What's Wrong with Netflix's 'Daredevil'

In the third episode of the new Netflix "Daredevil," we see a mob hitman kill a crime boss (with a bowling ball - at least that's interesting). Foggy and Matt are hired by the hitman's crime syndicate to defend the hitman - who, with only one intimidated witness, is claiming self defence.

(You do know who "Foggy and Matt" are, right? This story has been told so many times ... Okay, okay: Matt Murdoch is the blind lawyer who is also Daredevil, Foggy Nelson is his perpetual lawyer sidekick.)

Matt, with his extra sensitive hearing, is aware A) that the hitman is guilty, and B) that the crime syndicate has manipulated the jury, and the hitman walks free. That very evening, in a dark alley at midnight (or thereabouts), the hitman is assaulted by Daredevil.

A bit of history here: in the 2003 Ben Affleck Daredevil, and the 1980s Frank Miller re-envisioning of Daredevil that it was based on, Daredevil takes justice where the courts cannot - he kills the really vile people he knows are guilty. And this vision is in every other respect just as dark as Miller's view of the (anti-)hero.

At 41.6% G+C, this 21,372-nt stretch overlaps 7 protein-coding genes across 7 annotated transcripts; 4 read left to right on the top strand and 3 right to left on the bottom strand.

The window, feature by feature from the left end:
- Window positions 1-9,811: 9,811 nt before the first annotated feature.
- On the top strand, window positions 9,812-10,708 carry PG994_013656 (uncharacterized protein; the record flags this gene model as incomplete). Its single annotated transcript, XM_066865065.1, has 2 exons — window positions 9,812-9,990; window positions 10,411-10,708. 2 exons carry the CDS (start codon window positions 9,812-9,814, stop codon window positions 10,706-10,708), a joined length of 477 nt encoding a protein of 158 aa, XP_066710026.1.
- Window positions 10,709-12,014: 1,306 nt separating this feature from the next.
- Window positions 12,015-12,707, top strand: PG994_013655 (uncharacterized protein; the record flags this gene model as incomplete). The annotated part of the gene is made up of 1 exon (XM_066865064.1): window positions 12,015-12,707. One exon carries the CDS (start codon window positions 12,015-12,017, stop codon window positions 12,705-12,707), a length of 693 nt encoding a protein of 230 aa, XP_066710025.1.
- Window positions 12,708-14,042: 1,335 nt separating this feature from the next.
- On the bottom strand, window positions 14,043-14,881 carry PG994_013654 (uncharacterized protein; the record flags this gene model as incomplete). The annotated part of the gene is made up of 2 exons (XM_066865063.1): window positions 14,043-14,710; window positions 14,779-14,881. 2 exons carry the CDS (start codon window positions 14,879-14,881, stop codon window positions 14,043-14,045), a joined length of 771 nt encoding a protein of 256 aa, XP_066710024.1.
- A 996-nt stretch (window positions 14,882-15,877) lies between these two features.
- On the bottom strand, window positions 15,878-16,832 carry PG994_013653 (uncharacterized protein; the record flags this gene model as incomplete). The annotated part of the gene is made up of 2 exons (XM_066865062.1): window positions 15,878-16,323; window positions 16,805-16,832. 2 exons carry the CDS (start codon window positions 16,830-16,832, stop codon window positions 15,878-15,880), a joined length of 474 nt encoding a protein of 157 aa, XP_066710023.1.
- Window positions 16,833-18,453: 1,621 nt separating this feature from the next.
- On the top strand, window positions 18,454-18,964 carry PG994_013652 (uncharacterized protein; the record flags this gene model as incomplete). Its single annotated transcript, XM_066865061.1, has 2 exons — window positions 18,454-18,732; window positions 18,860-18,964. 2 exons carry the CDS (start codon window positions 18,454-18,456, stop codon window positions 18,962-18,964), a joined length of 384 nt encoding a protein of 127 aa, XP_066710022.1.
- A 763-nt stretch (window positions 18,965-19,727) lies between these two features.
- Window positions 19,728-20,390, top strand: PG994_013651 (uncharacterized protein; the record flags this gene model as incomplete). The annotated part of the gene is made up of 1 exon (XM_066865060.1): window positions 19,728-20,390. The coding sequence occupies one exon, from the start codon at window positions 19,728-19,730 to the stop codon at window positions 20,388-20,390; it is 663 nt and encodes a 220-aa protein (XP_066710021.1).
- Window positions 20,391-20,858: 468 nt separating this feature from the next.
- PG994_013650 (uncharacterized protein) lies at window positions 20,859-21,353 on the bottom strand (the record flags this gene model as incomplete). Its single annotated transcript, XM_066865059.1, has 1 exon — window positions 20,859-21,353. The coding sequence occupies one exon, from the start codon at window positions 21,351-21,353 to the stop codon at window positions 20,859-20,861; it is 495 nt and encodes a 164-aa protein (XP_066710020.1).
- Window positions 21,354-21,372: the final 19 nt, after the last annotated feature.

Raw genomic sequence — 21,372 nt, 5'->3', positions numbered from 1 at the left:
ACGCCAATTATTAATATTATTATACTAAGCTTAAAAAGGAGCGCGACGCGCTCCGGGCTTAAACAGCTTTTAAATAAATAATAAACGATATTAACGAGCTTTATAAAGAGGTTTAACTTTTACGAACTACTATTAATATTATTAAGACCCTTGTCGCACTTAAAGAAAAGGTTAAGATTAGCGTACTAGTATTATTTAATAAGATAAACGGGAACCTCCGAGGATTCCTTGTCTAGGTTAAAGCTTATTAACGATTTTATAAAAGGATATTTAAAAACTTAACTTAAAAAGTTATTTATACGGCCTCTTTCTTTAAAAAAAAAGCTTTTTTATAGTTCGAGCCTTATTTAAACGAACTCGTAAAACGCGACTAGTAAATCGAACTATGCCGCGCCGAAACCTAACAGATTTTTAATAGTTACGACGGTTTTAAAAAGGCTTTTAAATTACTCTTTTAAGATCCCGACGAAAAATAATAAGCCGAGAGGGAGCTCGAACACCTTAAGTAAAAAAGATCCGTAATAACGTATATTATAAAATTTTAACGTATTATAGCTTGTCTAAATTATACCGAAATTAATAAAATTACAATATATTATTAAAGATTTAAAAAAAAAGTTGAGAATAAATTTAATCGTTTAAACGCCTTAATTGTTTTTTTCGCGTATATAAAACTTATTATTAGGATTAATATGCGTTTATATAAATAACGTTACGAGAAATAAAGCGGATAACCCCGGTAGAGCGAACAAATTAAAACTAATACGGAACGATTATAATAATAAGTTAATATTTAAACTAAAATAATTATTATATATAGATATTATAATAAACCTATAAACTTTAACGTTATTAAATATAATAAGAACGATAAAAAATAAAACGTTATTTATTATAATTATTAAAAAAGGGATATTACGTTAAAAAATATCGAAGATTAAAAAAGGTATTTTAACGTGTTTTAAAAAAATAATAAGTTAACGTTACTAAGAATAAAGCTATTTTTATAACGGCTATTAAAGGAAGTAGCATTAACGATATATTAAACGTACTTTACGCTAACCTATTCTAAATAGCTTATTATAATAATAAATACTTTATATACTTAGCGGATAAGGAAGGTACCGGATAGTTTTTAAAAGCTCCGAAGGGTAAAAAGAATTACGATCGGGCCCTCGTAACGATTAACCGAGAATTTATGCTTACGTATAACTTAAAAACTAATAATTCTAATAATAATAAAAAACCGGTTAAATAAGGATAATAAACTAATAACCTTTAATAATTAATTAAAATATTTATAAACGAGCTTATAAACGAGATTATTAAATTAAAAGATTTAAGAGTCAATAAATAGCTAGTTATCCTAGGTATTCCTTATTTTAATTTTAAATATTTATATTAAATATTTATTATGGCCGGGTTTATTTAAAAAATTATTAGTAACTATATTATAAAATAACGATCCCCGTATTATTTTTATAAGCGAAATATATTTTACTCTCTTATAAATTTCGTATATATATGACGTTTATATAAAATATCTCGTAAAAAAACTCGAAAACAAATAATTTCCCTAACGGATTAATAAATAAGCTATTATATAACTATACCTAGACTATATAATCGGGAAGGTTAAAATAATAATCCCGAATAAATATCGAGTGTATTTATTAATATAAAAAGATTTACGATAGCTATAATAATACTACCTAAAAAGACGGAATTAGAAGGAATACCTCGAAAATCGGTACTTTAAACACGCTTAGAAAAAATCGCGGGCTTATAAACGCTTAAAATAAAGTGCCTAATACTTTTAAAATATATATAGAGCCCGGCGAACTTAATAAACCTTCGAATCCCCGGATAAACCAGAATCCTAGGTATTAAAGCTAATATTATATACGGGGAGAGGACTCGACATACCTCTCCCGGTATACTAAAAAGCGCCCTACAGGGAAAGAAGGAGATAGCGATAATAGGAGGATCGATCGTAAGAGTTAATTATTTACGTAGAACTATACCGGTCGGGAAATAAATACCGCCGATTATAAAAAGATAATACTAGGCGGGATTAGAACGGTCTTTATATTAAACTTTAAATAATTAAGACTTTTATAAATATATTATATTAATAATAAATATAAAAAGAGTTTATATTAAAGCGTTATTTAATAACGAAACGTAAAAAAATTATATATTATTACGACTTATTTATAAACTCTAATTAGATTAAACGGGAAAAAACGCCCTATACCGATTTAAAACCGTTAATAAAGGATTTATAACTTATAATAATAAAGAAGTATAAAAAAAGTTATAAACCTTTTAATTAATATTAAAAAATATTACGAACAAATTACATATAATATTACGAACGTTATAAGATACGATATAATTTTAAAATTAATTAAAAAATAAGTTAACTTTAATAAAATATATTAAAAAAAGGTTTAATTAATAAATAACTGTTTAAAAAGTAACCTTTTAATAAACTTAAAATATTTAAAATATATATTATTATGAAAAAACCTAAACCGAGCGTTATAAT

So Daredevil and the hitman fight it out in the alley. And Daredevil threatens him and stabs him with some broken glass, demanding to know who's behind the crime syndicate. The hitman gasps out "Wilson Fisk" (it's always Wilson Fisk. Always and forever and I'm so damn tired of Wilson Fisk). Daredevil lets him up, and the hitman says "OMG, you made me say his name." (I'm paraphrasing.) "OMG, he's going to kill me, and everyone I ever cared about." Then he goes over to this spike sticking out of the wall that featured prominently in the fight, and skewers his own head - in the eye socket, out the back (I mentioned this is kind of a dark and bloody vision of Daredevil?). Daredevil is shocked and horrified.

Wait, what? You're just here to give him a gentle friendly beating, then let him go so he can kill more people? You were both fighting for your life but you didn't really mean it? You weren't going to kill him? If that broken logic doesn't bother you, think about the head spike: any man with the strength of will to spike his own head would NEVER have given up the name in the first place. Sorry folks: if you're going to make your vision of New York's Hell's Kitchen this incredibly dark with rape, child abduction and murder as common as people going to the corner store to get milk ... you'd damn well better commit to a Daredevil who's willing to kill. He isn't getting anywhere if all he's willing to do is give a hitman a stern talking to. I probably won't be watching any more of the series.